by guest contributor, Postulant Allison Gliot
God has a sense of humor. If you don’t believe me, keep reading.
In high school, I had a reputation for being technologically incompetent. I never turned my flip phone on, wanted nothing to do with social media, and zoned out whenever my friends talked about video games. And yet, somehow, I ended up joining the Daughters of St. Paul, also known as #MediaNuns. The irony of this was not lost on my high school friends, who still marvel at how I keep my phone on all the time now that I’ve entered the convent.
So, how did technologically incompetent little me end up in a convent with sisters who fly drones and have accounts on social media platforms I’ve never even heard of?
Using the Media for God
The mission of the Daughters of St. Paul is quite unique, as far as religious orders go. Our goal is to become like Christ so as to give him to others, just as St. Paul said “For me, living is Christ” (Phil. 1:21). Paul wanted to tell everyone he possibly could about God’s love, and that’s what we strive to do, too. The unique part is how we do it: through all the means of social communication. Books, radio, film, music, art, blogs, social media—basically, if people use it to communicate, we use it to tell them about God. Our founder, Blessed James Alberione, once said, “If St. Paul were alive today, he would use the greatest pulpits of modern progress: press, film, radio and television, to announce the thrilling discovery of the love and salvation found in the Gospel of Jesus Christ.” (And if the internet had been around then, he would have had that to the list, too).
Catching the People Who Slip through the Cracks
When I was looking for a religious community, I kept trying to figure out what group of people God wanted me to spend my life ministering to. The sick? The poor? Children? The elderly? But what about the rich? The healthy? The middle-aged? Who would minister to them? I felt that everyone needed God in their lives, and I wanted to be a sister for the people that don’t already have sisters looking out for them and praying for them, the people who slip through the cracks.
I found that universal scope of mission in the Daughters of St. Paul, who seek to reach out to all people with the means of social communication. (So, if you happen to be a human being, we are here for you). Now, telling everyone in the whole world about God’s love is a ridiculously huge job, which is why we use the most modern, effective means of communication. How many people see a viral tweet? Or read a bestselling book? Or listen to the radio while stuck in traffic? Thousands, or even millions, all of whom need to be reminded of Jesus and his love. If we’re going to reach as much of humanity as we possibly can, we have to be smart about it and use all the gifts God gave us, including the media in all its forms.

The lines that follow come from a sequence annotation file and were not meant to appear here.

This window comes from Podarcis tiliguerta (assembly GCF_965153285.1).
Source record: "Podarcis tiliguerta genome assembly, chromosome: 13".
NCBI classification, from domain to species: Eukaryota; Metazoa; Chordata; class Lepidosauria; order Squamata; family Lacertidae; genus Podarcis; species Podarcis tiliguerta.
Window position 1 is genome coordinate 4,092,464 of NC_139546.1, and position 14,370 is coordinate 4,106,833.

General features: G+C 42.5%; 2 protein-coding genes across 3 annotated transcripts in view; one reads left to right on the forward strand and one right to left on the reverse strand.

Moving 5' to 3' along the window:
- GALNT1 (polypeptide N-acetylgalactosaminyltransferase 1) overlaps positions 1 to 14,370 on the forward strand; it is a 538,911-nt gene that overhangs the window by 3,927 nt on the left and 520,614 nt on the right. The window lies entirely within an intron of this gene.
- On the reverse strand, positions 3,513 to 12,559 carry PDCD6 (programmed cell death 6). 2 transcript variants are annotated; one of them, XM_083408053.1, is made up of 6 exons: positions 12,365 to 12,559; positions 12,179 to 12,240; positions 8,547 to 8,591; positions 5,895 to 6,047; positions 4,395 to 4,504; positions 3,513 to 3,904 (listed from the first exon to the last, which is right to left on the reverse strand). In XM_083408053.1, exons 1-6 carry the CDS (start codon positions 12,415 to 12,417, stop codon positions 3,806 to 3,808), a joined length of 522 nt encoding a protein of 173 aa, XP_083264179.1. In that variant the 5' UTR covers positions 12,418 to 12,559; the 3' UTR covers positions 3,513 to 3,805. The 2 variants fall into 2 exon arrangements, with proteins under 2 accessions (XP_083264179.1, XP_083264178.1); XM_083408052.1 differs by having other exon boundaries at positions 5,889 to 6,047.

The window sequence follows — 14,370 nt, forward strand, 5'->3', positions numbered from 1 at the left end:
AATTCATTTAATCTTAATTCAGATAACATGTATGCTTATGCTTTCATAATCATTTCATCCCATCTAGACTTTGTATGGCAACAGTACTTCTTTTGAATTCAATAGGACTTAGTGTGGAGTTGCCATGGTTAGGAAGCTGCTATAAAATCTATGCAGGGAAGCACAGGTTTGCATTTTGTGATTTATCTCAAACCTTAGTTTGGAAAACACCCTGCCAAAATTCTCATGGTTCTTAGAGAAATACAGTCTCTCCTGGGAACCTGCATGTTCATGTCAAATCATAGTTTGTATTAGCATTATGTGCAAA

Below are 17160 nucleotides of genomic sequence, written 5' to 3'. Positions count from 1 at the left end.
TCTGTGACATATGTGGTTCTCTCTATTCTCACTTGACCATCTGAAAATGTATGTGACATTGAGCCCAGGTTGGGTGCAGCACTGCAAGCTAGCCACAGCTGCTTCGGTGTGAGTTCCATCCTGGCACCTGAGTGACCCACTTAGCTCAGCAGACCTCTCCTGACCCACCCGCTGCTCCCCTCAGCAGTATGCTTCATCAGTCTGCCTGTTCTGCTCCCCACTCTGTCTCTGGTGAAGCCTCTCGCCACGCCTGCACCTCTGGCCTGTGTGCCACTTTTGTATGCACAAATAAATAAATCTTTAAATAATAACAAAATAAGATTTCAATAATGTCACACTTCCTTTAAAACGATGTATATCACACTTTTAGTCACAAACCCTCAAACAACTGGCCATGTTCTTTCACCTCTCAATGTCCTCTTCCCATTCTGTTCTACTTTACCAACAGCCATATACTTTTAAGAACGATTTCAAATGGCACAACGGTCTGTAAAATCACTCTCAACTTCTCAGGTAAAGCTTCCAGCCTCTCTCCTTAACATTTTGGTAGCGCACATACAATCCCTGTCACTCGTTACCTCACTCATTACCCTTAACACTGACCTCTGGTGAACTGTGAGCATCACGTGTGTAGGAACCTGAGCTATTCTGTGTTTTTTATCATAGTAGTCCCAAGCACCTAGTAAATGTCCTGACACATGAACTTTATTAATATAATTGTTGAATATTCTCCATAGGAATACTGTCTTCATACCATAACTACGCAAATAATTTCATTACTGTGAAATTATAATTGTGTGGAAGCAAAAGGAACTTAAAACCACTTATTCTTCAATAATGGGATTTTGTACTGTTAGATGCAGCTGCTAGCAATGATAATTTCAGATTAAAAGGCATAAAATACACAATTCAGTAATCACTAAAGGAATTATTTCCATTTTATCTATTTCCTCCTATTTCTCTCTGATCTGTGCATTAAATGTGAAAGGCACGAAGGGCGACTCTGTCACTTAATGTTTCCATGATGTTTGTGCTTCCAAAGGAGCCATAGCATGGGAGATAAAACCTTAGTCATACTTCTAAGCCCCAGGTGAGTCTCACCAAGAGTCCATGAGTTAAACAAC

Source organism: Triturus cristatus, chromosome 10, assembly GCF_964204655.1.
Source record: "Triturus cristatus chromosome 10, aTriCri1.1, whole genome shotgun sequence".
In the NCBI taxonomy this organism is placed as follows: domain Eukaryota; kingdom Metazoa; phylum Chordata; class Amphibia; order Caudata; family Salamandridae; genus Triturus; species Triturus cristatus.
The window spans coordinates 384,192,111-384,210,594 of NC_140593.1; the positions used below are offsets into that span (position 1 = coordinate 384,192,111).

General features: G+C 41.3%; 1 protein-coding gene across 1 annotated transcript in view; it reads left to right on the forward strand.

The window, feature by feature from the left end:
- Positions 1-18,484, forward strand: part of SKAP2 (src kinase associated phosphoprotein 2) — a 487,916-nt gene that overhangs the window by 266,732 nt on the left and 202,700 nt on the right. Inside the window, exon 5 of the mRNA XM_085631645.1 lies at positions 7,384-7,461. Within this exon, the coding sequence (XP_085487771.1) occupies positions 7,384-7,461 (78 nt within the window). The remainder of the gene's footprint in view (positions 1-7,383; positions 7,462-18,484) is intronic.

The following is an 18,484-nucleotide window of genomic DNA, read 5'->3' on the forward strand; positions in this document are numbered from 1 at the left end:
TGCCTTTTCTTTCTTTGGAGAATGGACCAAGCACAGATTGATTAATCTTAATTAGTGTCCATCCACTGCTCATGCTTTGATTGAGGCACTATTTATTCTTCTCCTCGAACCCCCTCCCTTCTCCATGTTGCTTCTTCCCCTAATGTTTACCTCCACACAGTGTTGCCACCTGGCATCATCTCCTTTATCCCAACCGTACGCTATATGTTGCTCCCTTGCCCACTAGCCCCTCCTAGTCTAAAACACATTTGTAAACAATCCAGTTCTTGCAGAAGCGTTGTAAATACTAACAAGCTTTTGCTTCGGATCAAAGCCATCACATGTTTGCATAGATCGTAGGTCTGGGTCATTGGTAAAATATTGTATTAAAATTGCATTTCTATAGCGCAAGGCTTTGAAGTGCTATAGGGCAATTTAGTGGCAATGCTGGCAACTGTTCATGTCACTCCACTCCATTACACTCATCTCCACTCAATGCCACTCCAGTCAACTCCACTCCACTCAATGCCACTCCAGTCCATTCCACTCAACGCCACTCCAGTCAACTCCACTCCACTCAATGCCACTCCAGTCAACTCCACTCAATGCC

Sneaking God into Our Media-Saturated Culture
The other reason I felt drawn to the Pauline mission cropped up during college. I became interested in all the ways communication technologies can be used to build up relationships and communities or tear them down: social media that spreads news and fake news, video games that bring people together or isolate and addict them, technologies that enhance lives or foster escapism. I was especially fascinated by the awesome potential of media to be a place of encounter with God and each other.
When I found out that an integral part of the Pauline mission involves media literacy (teaching people awareness of their media usage and how to use it for good), along with making reparation and praying for the evil that takes place through the misuse of media, I knew I wanted to help them however I could in bringing God to our media-saturated culture. So, I finally made the decision to enter the Daughters of St. Paul.
You Don’t Have to Be a Tech Genius…
My friends still laugh about how, after how reluctant I was to get a smartphone, I ended up joining the #MediaNuns. But, for the record, being technologically savvy isn’t a requirement for entering the Daughters of St. Paul. Being open to learning new things and cooperating with God’s grace is, and that’s what I try to do. The sisters have a prayer that starts, “By myself I can do nothing, but with God, I can do all things.” Jesus can even turn a non-techie into a “MediaNun”!
Postulant Allison Gliot entered the convent of the Daughters of Saint Paul in 2017.